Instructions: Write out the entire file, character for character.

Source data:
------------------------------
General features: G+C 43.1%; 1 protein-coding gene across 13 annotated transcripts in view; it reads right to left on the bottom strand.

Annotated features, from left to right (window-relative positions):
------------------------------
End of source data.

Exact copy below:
General features: G+C 43.1%; 1 protein-coding gene across 13 annotated transcripts in view; it reads right to left on the bottom strand.

Annotated features, from left to right (window-relative positions):